Needle and Syringe Programs are established in areas where injecting drug use is already occurring. No study has ever found that the introduction of a Needle and Syringe Program contributed to increased levels of injecting drug use. In fact, studies have reported decreases in drug use following the introduction of Needle and Syringe Programs because they act as a referral point for clients wanting to begin drug treatment.
In Australia, the proportion of the population who reported having recently injected drugs remained stable between 1995 and 2001 and decreased in 2004. If Needle and Syringe Programs encouraged injecting drug use, it would be expected that, all other factors remaining equal, the proportion of the population who reported having recently injected drugs would have increased rather than decreased.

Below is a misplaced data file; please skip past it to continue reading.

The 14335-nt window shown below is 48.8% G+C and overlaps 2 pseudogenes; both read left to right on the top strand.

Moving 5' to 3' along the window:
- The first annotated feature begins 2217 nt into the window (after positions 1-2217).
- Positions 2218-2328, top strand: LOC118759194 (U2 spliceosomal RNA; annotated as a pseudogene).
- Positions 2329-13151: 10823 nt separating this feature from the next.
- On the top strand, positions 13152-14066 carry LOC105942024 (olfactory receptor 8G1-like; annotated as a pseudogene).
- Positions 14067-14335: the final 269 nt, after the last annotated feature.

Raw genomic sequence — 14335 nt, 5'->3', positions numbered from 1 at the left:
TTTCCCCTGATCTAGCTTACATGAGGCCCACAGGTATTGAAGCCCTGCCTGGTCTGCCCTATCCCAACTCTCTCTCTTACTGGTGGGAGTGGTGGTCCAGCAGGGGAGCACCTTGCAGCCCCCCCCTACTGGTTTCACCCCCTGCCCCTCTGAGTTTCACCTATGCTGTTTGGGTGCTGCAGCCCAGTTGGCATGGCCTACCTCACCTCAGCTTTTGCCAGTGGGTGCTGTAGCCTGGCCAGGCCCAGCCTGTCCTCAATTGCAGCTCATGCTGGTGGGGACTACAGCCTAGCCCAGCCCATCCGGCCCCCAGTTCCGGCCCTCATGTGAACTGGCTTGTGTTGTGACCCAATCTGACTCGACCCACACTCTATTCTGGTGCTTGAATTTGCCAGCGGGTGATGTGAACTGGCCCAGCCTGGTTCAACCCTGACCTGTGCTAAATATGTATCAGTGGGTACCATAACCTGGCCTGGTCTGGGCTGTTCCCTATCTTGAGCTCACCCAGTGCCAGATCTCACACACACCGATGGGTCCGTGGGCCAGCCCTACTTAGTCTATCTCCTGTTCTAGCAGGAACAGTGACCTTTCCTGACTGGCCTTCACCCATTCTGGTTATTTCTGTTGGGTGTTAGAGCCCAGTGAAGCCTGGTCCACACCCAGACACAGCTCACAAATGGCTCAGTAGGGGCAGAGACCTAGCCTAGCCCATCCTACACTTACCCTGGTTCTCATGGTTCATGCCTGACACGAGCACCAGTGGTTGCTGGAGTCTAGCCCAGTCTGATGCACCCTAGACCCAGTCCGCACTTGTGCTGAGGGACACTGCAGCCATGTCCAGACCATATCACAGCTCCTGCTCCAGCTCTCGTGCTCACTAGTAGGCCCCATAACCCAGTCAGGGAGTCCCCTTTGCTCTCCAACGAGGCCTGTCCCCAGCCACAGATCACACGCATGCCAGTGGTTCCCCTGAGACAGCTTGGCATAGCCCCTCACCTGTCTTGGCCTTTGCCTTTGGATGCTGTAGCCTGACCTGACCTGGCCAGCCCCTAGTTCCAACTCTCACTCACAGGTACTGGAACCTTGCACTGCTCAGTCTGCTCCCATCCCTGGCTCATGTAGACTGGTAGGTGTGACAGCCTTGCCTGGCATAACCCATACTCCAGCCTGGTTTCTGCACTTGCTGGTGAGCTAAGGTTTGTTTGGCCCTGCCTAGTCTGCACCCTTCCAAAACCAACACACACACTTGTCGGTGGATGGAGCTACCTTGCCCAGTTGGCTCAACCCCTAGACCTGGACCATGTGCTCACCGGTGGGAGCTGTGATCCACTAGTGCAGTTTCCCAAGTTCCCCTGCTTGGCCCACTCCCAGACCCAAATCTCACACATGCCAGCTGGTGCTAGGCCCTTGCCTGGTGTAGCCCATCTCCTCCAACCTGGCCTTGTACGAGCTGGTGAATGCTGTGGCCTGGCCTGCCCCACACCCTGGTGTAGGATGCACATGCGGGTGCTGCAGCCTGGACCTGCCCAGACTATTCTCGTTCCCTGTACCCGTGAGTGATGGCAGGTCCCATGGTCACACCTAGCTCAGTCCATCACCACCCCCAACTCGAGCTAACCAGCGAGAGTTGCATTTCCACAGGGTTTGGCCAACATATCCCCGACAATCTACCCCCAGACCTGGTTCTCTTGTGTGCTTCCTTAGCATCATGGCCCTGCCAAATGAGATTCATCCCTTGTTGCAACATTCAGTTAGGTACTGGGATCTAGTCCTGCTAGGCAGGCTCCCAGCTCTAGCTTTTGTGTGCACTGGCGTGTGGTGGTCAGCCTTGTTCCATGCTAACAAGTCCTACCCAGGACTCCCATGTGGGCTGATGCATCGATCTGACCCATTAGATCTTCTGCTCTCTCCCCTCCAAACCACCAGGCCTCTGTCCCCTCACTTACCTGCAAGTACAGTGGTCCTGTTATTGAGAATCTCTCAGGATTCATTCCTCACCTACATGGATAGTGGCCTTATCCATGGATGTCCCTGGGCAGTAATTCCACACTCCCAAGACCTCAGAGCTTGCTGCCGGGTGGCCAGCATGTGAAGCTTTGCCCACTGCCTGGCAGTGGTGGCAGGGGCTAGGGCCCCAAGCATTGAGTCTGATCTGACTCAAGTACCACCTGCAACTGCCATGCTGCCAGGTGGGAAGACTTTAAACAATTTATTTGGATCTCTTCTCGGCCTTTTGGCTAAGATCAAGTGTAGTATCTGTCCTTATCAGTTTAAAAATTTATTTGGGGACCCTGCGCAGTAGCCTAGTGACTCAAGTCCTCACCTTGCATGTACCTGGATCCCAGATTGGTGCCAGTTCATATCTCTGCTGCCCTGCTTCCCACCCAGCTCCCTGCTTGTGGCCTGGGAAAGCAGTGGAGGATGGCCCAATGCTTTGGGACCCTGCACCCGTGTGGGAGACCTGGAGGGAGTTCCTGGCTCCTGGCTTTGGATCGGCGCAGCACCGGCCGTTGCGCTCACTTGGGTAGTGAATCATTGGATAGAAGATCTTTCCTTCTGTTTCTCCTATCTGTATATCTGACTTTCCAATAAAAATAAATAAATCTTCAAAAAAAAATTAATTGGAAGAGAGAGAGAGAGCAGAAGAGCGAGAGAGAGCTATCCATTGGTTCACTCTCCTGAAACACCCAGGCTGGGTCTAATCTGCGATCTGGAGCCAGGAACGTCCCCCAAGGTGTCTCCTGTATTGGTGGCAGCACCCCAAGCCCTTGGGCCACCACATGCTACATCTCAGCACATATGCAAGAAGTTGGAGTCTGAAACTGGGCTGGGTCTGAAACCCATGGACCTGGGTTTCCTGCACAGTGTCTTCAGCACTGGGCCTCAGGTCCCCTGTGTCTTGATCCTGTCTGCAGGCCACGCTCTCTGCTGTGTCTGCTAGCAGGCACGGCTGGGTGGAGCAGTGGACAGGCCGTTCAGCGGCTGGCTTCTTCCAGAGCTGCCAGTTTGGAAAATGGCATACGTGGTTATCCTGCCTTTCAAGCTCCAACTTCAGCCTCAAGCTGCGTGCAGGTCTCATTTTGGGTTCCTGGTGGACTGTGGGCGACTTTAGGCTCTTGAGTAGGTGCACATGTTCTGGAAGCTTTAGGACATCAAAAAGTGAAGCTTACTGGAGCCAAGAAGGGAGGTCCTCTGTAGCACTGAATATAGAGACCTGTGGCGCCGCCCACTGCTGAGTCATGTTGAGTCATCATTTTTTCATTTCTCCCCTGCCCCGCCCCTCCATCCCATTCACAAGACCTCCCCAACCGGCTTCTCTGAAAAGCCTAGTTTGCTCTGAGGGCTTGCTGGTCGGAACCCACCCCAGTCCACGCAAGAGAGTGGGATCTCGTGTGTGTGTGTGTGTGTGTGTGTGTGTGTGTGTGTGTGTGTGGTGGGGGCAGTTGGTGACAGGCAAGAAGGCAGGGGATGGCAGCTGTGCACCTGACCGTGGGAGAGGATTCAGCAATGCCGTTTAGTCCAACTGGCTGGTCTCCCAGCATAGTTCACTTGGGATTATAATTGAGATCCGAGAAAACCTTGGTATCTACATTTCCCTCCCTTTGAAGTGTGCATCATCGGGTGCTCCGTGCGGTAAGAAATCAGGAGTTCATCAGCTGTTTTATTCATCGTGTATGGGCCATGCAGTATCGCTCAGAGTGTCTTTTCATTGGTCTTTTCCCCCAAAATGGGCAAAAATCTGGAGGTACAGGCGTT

A World Health Organization review concluded that Needle and Syringe Programs do not encourage more frequent injection of drugs or increase the recruitment of new injecting drug users. Injecting drug users who attend Needle and Syringe Programs are more likely to reduce or stop injecting drugs than those who do not attend.
- There is strong evidence that Needle and Syringe Programs do not increase injecting drug use.
- Needle and Syringe Programs refer clients into drug treatment services.
Scott Wilson, Director, Aboriginal Drug and Alcohol Council (SA) Inc.:
The Aboriginal Drug and Alcohol Council (SA) fully supports Needle and Syringe Programs. Without these Programs we believe we would see a catastrophic rise in blood borne viral infections amongst Indigenous people. Needle and Syringe Programs are essential harm minimisation tools that from our point of view are stepping stones to abstinence. We see Needle and Syringe Programs as being readily accessible by community members who do inject drugs. We are fully supportive of any Needle and Syringe Programs that can address these issues.